Racers Without Master: A Fast & Furious hack

Cast of Fast & Furious 7, from furious7.com

One week ago, Ryan Macklin launched the Furious Game Jam on his blog. The idea is to hack an existing tabletop roleplaying game to be like the Fast & Furious franchise.

I wasn’t planning to participate. I’d never seen any of the Fast & Furious movies. Michael Duxbury got excited about it since a mutual friend of ours had suggested (ages ago) a cool, feminist Fast & Furious hack of Psi*Run. (Said hack can be found here (link updated 19/02/2016)) Michael pitched two games… then he went and wrote a third completely different game. (Check it out here.)

Basically, I’m stealing the only one of Michael’s unused ideas that is based on a game that I have actually played: Swords Without Master.

Swords Without Master could probably be used to run a Fast & Furious game even without hacking, which is lucky because I pulled this together in half a day, including watching half an hour of Fast & Furious 6 over lunch (the first Fast & Furious anything I’ve ever seen), and doing my full time job.

I’m going to assume that people are largely familiar with the original game. This hack will focus on re-labelling some concepts and other small changes.

The tones

This game uses two dice that can be told apart. Each die represents one of the game’s two tones, but instead of Glum and Jovial, the tones for this game are Fast and Furious.

Fast is for speed, but also cool, smoothness, quick thinking, quiet camaraderie, competition, friends, introspection, sticking to the road.

Furious is for anger, but also heat, passion, impulsiveness, carousing, firefights, enemies, extroversion, off-road.

To be frank, that’s enough of a hack right there, but it seems a bit thin so let’s keep going.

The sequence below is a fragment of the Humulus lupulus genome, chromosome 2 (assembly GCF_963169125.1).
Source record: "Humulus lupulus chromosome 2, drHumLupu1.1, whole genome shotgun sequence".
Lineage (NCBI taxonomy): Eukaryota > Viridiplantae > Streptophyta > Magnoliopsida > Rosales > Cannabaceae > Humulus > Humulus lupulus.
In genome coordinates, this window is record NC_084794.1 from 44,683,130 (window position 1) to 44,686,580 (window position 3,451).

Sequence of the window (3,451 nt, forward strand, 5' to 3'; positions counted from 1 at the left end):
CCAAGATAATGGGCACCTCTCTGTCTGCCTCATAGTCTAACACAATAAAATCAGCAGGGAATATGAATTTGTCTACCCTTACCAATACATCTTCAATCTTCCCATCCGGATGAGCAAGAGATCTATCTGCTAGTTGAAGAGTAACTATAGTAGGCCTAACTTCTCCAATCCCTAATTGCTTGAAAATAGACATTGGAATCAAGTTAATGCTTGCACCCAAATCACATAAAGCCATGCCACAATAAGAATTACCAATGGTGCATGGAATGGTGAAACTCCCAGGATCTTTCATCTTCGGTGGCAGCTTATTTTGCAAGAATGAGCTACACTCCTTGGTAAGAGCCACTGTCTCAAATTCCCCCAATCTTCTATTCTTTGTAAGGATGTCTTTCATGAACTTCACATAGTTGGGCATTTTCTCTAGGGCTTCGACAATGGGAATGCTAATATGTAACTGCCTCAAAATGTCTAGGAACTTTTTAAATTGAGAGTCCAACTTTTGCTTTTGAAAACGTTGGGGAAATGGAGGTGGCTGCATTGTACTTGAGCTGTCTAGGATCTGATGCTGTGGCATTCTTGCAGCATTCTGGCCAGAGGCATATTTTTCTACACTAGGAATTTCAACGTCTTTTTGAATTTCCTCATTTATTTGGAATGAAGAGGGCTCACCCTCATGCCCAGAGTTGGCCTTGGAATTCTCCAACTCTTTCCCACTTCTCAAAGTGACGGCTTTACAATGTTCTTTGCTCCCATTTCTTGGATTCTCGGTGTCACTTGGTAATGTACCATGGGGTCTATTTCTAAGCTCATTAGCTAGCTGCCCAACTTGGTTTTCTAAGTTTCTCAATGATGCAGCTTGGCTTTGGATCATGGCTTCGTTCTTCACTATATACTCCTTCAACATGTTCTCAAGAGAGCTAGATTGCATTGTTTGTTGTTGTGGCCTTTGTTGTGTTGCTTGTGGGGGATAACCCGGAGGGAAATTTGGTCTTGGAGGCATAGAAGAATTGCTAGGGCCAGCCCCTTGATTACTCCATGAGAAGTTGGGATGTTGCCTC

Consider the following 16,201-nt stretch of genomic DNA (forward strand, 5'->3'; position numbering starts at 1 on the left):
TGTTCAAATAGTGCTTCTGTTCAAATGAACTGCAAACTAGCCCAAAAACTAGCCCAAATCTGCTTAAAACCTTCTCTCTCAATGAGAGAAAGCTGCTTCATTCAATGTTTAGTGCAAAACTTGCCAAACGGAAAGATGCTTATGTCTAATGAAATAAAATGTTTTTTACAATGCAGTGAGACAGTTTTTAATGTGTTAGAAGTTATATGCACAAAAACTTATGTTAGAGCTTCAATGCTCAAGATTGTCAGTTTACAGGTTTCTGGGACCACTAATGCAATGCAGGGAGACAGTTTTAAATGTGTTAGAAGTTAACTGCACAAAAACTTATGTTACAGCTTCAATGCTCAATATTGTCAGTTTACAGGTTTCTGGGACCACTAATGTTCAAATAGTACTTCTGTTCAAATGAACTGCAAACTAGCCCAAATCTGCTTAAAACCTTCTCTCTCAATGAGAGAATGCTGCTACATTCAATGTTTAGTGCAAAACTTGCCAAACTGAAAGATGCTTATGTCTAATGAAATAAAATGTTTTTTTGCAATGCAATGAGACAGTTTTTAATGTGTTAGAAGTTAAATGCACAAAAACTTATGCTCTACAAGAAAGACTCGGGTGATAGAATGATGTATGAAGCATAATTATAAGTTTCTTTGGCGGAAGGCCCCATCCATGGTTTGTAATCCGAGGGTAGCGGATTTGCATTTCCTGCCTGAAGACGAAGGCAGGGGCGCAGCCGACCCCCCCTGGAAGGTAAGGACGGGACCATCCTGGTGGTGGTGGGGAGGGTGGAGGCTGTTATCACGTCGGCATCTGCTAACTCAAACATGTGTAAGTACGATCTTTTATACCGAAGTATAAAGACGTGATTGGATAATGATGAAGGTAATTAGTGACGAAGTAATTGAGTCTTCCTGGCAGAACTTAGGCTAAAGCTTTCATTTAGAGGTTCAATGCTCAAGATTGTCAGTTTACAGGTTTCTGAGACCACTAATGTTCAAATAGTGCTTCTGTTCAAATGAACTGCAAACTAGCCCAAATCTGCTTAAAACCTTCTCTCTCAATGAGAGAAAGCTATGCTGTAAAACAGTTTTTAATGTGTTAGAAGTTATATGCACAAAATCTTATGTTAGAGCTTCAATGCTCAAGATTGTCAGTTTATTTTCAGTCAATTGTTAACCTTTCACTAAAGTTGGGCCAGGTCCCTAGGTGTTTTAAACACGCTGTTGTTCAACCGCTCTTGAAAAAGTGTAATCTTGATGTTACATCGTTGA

Character creation

Player characters in Racers Without Master are called Drivers. They are creative and industrious thrill-seekers who can do amazing things behind the wheel of a car… especially when that car is a souped-up, tricked-out, high-performance street racer. Which it probably will be, let’s face it.

As in Swords Without Master, you first need an eidolon or simulacrum, i.e. something that reminds you of your Driver and/or their Car. Pick a name and list everything else that matters to you. Importantly, this must include at least one Car that you drive. It can include more. Describe how your Car is especially awesome.

Feats Fantastic are largely unchanged from Swords Without Master‘s Feats Heroic. You have one for each tone and can use one of them per session, after which erase it and pick a new one. At least one of them (ideally both) must be usable only while driving a vehicle. They can be as simple as a nitrous oxide boost for Fast and running another car off the road for Furious, but think bigger. When you use your Feats Fantastic, you are explicitly allowed to defy the laws of physics (and nobody is allowed to acknowledge this fact)! Leap from one vehicle to another! Chase an airplane on an infinite runway and prevent it from taking off! Slow your cars down by driving through a dozen skyscrapers!

Finally, you need a Trick. These work as in the original game. The Unparalleled Trick could be interesting. Consider replacing one of your tones with Family, and drawing on your connection to the other Drivers whenever it comes up. Or, drawing inspiration from the Psi*Run hack I linked above, replace one with Feminism. Whatever you pick, remember that the Overtone can flip to this if the player with this Trick is stymied (rolls a double).

Again, this is enough of a hack to run a cool Fast & Furious game. But let’s go just a little further.


Swords Without Master has three basic Phases. And they’d work well for Fast & Furious too, but let’s get straight to the point. Fast & Furious movies only have two types of scenes. They have Driving Scenes, and Not-Driving Scenes.

Not-Driving Scenes

Not-Driving Scenes are based on the Discovery Phase. This is opportunity for Drivers to talk to each other, to explore their feelings, to reveal new facts about their enemies (either in person or through briefings by NPCs), to prepare for coming jobs and conflicts (e.g. by modding their engines, or with a badass training montage), to tell everyone why this matters so damn much and how you’re never going to give in, etc. Flashbacks are golden here.